- Building vanilla heavy cruiser - without absolutely any improvements on board - takes roughly 6 months and costs nothing. And even if seriously underequipped, it will still do fine up until about '41 mark or can be used to hunt down convoys with no fear from destroyers. But the real kicker is about how it provides capital ship practical knowledge and a lot of it, which can in turn greatly speed-up construction of the real deal: battleships and battlecruisers. Normally they can take up to three years to finish. Japan can gain this way mad amount of practical knowledge for capital ships, thus entering Pacific War with numerous and modern battleships, utterly wrecking US Navy or even standing a chance against player-controlled America.
- Germans start in '36 with few of their pocket cruisers almost finished - which makes construction of not two, but entire series of Bismarck battleships even more tempting.
- Humble drop tanks. While all fuel tank improvements make aircraft easier to pick and slows them down, drop tanks can go as far as double range of certain types of planes, with minimal drawbacks. This is extremely useful when fighting in Russia (where airfields are few and sparse) and in the Pacific (where you only have a handful of islands and carries as possible landing spots) and can pretty much turn the tide of war all by itself once implemented.
- Convoy raiding and strategic bombardment of any type is this in certain versions of III (it was nerfed quickly with patches). The national unity can be decreased with extensive destruction of merchant marine and continuous bombing. In fact, it's possible to bomb Britain hard enough for it to surrender, while not doing any invasion on the Islands.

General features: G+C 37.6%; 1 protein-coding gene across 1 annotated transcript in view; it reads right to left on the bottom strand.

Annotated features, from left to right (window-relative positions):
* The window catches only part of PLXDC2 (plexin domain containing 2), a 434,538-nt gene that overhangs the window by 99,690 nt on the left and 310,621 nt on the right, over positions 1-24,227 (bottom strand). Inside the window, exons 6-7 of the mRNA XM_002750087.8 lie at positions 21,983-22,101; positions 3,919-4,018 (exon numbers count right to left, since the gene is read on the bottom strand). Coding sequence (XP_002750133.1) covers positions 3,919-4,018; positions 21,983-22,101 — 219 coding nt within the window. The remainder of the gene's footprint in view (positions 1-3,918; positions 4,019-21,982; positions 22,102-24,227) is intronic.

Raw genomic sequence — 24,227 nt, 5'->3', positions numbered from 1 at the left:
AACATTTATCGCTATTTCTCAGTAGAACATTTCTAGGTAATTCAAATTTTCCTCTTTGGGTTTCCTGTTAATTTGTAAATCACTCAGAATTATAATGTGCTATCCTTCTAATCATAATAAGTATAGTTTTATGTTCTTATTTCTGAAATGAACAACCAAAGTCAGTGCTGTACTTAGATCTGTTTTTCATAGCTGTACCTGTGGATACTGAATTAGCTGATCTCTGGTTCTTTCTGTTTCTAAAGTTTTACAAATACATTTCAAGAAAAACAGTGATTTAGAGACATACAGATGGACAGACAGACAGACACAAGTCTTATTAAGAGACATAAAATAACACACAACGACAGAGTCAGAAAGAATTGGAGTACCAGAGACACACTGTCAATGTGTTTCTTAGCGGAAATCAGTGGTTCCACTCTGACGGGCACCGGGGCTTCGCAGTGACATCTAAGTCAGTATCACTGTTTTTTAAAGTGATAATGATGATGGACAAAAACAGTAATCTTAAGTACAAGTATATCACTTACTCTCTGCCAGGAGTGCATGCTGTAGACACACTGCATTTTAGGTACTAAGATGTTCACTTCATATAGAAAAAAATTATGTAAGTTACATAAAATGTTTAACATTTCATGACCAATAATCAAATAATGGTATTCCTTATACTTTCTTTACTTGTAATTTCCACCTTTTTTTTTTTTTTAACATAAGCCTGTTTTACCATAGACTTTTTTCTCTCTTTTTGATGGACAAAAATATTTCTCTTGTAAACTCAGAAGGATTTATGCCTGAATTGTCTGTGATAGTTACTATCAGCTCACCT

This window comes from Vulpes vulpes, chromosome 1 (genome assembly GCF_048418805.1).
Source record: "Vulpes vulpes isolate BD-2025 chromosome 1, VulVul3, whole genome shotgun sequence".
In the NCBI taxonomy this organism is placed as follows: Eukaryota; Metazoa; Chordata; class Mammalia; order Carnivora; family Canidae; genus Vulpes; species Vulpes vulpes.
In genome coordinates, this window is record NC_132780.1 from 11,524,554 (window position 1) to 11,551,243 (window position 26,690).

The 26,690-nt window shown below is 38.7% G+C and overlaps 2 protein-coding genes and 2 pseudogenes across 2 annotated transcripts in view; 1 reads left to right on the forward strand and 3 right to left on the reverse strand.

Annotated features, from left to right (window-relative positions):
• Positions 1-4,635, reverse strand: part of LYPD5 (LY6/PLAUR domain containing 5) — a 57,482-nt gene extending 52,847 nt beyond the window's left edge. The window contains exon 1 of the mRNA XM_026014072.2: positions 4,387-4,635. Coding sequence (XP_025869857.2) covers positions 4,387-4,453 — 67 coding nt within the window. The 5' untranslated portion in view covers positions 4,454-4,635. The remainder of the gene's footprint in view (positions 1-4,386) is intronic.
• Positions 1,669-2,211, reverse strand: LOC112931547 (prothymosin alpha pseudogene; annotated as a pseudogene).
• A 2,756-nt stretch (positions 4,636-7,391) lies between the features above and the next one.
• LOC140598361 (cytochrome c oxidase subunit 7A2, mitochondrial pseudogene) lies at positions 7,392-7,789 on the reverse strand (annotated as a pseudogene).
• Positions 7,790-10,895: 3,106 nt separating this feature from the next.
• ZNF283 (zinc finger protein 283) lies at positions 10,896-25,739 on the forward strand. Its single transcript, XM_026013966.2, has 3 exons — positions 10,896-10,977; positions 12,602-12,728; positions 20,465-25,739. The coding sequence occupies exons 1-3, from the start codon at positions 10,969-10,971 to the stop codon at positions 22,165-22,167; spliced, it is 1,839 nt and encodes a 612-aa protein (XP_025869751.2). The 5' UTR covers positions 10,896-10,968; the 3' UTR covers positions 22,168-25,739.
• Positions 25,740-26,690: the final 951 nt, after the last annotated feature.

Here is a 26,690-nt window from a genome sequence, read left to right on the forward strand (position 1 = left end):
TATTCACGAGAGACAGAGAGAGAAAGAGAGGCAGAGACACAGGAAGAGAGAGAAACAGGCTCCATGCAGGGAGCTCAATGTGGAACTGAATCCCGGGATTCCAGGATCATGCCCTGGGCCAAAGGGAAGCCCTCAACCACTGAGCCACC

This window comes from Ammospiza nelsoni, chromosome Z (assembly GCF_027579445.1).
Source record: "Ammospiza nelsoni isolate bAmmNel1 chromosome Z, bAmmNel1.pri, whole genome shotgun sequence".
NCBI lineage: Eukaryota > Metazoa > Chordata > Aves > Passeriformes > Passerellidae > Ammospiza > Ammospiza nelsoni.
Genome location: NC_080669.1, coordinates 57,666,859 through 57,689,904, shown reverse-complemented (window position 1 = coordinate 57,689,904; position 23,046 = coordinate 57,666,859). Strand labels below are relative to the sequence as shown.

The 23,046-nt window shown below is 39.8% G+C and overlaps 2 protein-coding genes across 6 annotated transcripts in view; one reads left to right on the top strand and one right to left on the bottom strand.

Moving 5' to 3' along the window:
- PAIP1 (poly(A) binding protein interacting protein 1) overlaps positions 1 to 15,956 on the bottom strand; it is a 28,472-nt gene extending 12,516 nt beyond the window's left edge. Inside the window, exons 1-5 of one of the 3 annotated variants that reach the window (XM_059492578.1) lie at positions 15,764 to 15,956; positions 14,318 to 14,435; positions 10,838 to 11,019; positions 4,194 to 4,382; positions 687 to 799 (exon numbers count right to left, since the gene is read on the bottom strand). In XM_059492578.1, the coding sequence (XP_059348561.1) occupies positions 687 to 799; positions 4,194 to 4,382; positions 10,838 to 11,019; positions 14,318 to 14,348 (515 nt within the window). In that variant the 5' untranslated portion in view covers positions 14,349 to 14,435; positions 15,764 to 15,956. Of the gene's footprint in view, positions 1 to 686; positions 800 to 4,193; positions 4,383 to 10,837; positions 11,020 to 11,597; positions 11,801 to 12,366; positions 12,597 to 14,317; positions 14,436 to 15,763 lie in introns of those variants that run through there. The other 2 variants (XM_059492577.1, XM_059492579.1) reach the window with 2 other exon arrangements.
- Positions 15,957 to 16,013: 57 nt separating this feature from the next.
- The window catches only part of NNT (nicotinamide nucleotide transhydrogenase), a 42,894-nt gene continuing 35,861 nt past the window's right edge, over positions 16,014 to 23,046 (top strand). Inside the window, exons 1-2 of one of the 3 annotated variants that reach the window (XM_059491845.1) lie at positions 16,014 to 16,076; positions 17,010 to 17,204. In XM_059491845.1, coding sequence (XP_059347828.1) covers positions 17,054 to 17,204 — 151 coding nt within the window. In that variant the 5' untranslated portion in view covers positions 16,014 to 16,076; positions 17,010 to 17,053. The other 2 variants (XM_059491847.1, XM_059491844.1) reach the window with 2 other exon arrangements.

- If done right, convoy raiding can completely collapse AI's ability to conduct war. It was proven time and again a continuous and extensive convoy raiding will render British Empire defenseless, as troops stationed in the colonies will be extremely undersupplied, making them easy pick for Japan and even Italy. Meanwhile, a large stockpile of resources will wait in colonial ports, allowing conquerors to take them over and use for their own industry.
- Speaking of submarines - torpedoes research in Darkest Hour and in vanilla can turn already powerful submarines (if well-used) to terror of the sea, especially if rushing the tech. With proper research, submarines can get so powerful, a single unit of them will be capable of what normally takes three. And the smaller the size of submarine stack, the harder it is to detect them, making them even more efficient. But more importantly, the torpedoes increase general hitting power of subs (and also increase their attack range in Darkest Hour), so it's possible to take down destroyers with ease - while normally destroyers are designated submarine hunters.
- Using wars with minor countries to let you pass Total Economic Mobilization and Service By Requirement laws lets you swell your IC and manpower by a hilarious degree before World War II starts. Especially bad if you're a major power, and just ignore the "war" while you build up a huge number of divisions, planes, and ships. This got so bad that for the Their Finest Hour expansion, a special restriction was set where those laws could only be passed if the enemy you faced had a minimum of half your IC, otherwise you're stuck with just War Economy and Three-Year-Draft.